Leaflets and free food on a table at a campaign stand for the ANO (Yes) party in Prague on October 3. ANO, which was founded by Czech billionaire Andrej Babis, is third in the latest opinion polls ahead of the October 25-26 elections.
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Leaflets and free food on a table at a campaign stand for the ANO (Yes) party in Prague on October 3. ANO, which was founded by Czech billionaire Andrej Babis, is third in the latest opinion polls ahead of the October 25-26 elections.

Czech billionaire Andrej Babis (center) hands out donuts while campaigning for his party ANO (Yes) on October 23 in Prague.
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Czech billionaire Andrej Babis (center) hands out donuts while campaigning for his party ANO (Yes) on October 23 in Prague.

A campaign banner in Prague reading "In the service of our country" and featuring the chairman of the center-right Top 09 party, Karel Schwarzenberg; it mimicks a look from the 007-James Bond films.
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A campaign banner in Prague reading "In the service of our country" and featuring the chairman of the center-right Top 09 party, Karel Schwarzenberg; it mimicks a look from the 007-James Bond films.

TOP09 chairman Karel Schwarzenberg (with necktie) toasts during an election campaign rally at a pub in Prague on October 3. 
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TOP09 chairman Karel Schwarzenberg (with necktie) toasts during an election campaign rally at a pub in Prague on October 3.

A man pulls a cart full of scrap materials past a mural depicting TOP09 party chairman Karel Schwarzenberg that has been painted on an abandoned building in Prague.
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A man pulls a cart full of scrap materials past a mural depicting TOP09 party chairman Karel Schwarzenberg that has been painted on an abandoned building in Prague.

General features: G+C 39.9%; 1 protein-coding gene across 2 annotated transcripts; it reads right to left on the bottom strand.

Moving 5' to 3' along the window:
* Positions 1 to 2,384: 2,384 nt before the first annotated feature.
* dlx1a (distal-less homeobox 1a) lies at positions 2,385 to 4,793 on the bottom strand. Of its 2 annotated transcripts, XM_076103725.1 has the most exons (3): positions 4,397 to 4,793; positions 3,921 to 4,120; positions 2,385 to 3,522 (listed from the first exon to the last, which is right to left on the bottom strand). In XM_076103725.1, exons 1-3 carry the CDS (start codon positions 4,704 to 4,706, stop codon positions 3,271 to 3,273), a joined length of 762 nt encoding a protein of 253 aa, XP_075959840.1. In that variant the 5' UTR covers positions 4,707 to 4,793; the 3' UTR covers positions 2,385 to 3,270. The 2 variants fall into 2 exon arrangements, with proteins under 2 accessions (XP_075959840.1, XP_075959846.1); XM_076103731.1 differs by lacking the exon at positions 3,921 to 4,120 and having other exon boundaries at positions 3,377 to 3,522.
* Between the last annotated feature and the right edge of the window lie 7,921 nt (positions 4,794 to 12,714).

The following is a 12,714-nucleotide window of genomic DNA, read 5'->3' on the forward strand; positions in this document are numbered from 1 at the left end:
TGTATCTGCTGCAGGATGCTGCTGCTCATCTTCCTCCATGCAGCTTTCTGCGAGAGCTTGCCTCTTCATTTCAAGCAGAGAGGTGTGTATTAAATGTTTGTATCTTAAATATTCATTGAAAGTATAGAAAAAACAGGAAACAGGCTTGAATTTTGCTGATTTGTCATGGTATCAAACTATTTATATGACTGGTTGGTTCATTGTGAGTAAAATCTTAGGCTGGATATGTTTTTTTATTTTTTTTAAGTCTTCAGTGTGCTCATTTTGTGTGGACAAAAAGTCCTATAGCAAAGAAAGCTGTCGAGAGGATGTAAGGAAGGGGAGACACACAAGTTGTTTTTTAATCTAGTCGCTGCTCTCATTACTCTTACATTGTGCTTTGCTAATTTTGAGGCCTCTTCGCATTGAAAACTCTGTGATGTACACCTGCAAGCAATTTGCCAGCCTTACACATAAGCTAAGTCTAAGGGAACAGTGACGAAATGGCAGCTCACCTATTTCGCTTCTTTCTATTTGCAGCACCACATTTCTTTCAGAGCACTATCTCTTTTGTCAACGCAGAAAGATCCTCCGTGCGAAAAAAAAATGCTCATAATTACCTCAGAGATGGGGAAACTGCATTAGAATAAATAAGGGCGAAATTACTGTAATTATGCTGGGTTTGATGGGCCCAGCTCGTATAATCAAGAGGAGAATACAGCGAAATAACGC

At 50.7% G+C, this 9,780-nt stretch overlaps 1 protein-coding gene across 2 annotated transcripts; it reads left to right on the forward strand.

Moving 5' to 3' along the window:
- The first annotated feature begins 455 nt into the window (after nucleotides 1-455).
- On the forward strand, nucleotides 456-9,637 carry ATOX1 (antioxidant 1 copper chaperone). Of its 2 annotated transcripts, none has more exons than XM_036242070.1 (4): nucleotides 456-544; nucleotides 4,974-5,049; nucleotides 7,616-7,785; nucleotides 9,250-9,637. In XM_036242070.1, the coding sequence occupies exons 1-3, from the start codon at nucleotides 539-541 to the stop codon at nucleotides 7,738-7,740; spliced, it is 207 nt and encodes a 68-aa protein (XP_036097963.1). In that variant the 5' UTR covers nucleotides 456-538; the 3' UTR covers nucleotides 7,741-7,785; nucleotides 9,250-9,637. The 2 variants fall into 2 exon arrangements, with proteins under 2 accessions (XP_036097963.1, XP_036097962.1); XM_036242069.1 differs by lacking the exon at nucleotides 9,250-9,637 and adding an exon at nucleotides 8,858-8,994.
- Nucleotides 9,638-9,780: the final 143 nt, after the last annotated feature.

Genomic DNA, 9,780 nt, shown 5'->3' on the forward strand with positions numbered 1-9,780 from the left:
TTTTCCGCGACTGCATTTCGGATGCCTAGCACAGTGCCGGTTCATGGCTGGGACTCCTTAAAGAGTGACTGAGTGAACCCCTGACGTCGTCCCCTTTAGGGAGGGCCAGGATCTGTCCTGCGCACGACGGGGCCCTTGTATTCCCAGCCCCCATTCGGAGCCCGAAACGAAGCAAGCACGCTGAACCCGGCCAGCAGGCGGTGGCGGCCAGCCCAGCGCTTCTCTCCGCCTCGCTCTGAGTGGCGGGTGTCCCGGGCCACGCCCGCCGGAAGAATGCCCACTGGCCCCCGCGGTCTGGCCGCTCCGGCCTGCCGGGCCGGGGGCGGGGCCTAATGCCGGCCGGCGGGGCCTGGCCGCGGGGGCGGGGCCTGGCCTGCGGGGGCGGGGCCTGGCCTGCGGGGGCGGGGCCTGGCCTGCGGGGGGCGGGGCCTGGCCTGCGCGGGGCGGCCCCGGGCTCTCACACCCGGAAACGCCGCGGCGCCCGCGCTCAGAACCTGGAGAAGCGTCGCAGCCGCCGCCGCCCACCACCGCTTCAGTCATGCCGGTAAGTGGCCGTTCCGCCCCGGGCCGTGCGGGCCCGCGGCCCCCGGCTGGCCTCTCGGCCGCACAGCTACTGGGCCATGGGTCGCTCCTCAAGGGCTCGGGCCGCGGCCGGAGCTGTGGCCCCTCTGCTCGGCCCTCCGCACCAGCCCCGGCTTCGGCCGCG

A woman walks past an election poster of the Party of Citizens' Rights -- Zeman's People (SPOZ) in Prague. The poster reads: ''I give my vote to Zeman's people, and you?" SPOZ is a center-left party founded in 2009 by Czech President Milos Zeman, a former prime minister and ex-leader of the Social Democratic Party.
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A woman walks past an election poster of the Party of Citizens' Rights -- Zeman's People (SPOZ) in Prague. The poster reads: ''I give my vote to Zeman's people, and you?" SPOZ is a center-left party founded in 2009 by Czech President Milos Zeman, a former prime minister and ex-leader of the Social Democratic Party.

The empty Czech lower house of parliament after a vote on the dissolution of the legislative body in Prague on August 20. A caretaker government led by Jiri Rusnok lost a vote of confidence on August 7. The parliament voted to dissolve itself on August 20, paving the way for the early elections.
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The empty Czech lower house of parliament after a vote on the dissolution of the legislative body in Prague on August 20. A caretaker government led by Jiri Rusnok lost a vote of confidence on August 7. The parliament voted to dissolve itself on August 20, paving the way for the early elections.